Other mosquito pesticides are also suspect. Exposure to resmethrin can cause coughing, wheezing, shortness of breath, a runny or stuffy nose, chest pains, difficulty breathing, rashes, itching, blisters and eye irritation. Exposure to sumithrin produces similar side effects, and can also lower sperm counts in men and produce abnormal breast cells in women because of its tendency to mimic estrogen.

It’s not the kind of stuff you want to be gassing urban neighborhoods with. At any rate, none of these pesticides stays very long in the environment, which means that they will not prevent mosquitoes for any length of time. Some people advocate more extreme measures.

Steven Milloy recently wrote in the Washington Times that he favors the re-introduction of DDT because of its staying power in the environment. He believes that it could potentially wipe out West Nile-carrying mosquitoes by virtue of its lasting effects.

The problem with Milloy’s argument is that DDT will also wipe out plenty of birds and wreak havoc on the nation’s ecosystems. Milloy claims the pesticide has no adverse health effects, so it shouldn’t matter if it sits around for awhile. “No harm, no foul,” he says.

“Are you sure he didn’t mean, ‘no fowl,'” asks my friend, Sarah. Between the years 1959 and 1966, DDT nearly wiped out pelicans on the West Coast and brought several endangered species of birds to the very brink of extinction.

Even if you are not environmentally conscious, there is reason to be concerned. A recent study by researchers at the National Institute of Environmental Health Sciences drew a strong statistical link between DDT and premature births in the 1960s, when the pesticide was widely used. Of roughly 2,400 children selected as the sample group, 351 were born prematurely and 221 were significantly underweight. Premature birth is a leading cause of infant mortality. I’m not so eager to “bring back DDT.”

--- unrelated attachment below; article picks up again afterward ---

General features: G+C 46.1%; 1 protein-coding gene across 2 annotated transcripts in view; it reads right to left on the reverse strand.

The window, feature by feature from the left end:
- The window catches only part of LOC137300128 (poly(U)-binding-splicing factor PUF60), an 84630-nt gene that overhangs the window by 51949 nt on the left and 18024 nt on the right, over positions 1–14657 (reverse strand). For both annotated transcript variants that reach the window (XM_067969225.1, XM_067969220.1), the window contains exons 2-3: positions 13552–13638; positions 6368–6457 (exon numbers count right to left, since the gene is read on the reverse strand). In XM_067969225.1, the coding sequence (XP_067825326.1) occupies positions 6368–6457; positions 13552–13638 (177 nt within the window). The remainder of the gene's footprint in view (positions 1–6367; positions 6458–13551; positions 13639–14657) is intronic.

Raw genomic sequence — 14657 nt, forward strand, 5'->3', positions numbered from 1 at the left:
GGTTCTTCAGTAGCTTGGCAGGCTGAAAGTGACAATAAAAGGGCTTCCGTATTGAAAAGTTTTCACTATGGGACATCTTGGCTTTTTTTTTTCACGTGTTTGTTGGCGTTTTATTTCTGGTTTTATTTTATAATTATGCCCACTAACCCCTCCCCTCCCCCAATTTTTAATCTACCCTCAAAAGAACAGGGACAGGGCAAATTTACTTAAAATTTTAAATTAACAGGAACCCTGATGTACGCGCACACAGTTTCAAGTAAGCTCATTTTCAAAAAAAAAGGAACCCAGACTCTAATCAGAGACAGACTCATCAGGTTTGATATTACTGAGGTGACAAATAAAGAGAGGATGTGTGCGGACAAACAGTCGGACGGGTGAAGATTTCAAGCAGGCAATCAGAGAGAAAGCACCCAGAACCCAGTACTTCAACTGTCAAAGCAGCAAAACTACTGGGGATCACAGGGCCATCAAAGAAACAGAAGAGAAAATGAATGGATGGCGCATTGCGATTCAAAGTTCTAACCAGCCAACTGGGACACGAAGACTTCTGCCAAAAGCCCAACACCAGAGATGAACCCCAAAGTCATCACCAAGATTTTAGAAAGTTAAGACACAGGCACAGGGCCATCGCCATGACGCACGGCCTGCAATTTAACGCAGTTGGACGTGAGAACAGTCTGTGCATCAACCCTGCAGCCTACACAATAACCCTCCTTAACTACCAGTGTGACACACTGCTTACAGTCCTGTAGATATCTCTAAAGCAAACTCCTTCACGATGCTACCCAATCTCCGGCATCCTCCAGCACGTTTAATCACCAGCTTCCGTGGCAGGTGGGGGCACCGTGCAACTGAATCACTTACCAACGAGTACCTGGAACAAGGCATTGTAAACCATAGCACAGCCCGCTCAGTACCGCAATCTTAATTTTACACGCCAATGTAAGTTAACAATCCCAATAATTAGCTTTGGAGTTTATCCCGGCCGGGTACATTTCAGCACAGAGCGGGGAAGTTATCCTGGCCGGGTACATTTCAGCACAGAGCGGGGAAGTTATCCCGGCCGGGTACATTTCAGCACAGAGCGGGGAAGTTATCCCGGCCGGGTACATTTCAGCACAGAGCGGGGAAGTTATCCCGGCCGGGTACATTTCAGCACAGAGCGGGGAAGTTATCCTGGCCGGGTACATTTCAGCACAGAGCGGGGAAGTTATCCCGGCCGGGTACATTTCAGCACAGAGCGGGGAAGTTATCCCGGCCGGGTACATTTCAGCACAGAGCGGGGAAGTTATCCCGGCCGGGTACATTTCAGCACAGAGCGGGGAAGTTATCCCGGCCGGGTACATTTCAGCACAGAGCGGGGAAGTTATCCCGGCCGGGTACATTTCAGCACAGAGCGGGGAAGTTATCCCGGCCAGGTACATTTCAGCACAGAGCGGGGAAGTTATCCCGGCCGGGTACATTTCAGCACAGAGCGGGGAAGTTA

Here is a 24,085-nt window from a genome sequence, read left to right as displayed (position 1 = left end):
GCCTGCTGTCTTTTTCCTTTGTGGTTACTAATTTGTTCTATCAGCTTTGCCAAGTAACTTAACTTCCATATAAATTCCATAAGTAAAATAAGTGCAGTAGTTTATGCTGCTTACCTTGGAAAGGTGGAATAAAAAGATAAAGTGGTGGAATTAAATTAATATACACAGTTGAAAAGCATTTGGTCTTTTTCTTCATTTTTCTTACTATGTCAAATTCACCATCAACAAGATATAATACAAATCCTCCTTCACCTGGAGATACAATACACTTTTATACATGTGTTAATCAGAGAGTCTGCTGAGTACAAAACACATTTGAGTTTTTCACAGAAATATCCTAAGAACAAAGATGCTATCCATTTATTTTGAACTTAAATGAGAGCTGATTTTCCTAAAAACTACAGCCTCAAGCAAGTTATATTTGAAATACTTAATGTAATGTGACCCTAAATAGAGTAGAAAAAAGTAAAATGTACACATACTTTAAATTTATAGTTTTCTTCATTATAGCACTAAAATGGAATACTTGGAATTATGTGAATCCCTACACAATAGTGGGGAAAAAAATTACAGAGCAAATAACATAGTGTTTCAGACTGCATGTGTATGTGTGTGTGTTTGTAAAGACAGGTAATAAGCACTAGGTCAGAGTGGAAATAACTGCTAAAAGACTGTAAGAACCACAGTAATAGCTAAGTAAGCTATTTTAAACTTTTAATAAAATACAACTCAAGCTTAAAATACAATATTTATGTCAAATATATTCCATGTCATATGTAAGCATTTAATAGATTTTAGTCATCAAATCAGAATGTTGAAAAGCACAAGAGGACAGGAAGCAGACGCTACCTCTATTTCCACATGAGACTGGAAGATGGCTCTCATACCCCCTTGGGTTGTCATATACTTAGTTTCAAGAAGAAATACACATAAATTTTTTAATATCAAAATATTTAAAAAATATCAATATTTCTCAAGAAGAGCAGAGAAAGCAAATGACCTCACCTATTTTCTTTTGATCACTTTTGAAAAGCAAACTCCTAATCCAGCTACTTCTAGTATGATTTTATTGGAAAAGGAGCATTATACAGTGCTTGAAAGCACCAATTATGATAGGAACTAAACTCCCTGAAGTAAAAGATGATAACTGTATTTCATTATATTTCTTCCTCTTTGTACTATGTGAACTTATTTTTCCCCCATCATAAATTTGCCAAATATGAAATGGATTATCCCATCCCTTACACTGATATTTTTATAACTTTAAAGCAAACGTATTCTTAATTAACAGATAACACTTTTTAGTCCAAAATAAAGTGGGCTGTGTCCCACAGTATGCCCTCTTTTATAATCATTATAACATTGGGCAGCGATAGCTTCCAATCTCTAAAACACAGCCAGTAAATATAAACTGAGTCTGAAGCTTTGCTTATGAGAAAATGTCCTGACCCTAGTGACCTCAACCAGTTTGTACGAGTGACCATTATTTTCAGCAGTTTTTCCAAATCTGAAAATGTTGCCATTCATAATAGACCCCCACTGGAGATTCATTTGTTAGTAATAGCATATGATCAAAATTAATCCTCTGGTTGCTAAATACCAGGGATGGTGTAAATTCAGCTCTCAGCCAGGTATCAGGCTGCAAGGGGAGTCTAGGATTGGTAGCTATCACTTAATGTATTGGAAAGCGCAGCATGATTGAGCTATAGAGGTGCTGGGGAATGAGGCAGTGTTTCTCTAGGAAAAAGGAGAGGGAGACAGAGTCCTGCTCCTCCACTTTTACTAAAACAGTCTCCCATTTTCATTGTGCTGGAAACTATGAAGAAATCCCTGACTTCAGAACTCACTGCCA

So, what to do? Wait it out. Throwing pesticides around seems a bit rash. The first screenings for West Nile will be introduced at blood banks in 2003 and will initially be voluntary. Mandatory screenings will most likely follow in a few years.

More importantly, Acambis, Inc., a biotech company, has created a vaccine for West Nile that has shown a nearly 100 percent success rate in animal subjects. Human trials will begin in 2003. The vaccine was created by inserting West Nile genetic material into the existing yellow fever vaccine, which means most of the work was done over 60 years ago. The yellow fever vaccine is widely considered to be one of the safest known vaccines, so a slightly modified version shouldn’t have much trouble clearing the Food and Drug Administration.

My point is that we can wait a year or two before we start using pesticides indiscriminately. It’s disconcerting to hear “hundreds of deaths” or “thousands of infections,” but people need to maintain some perspective: According to the CDC, 20,000 deaths and 114,000 hospitalizations per year result from the flu in the U.S. alone – and yet most people don’t even bother to get a flu shot.

Josh Braun is the Daily Nexus science and environment editor. Don’t worry, he won’t bite – and if he does, there’s a very low risk of infection.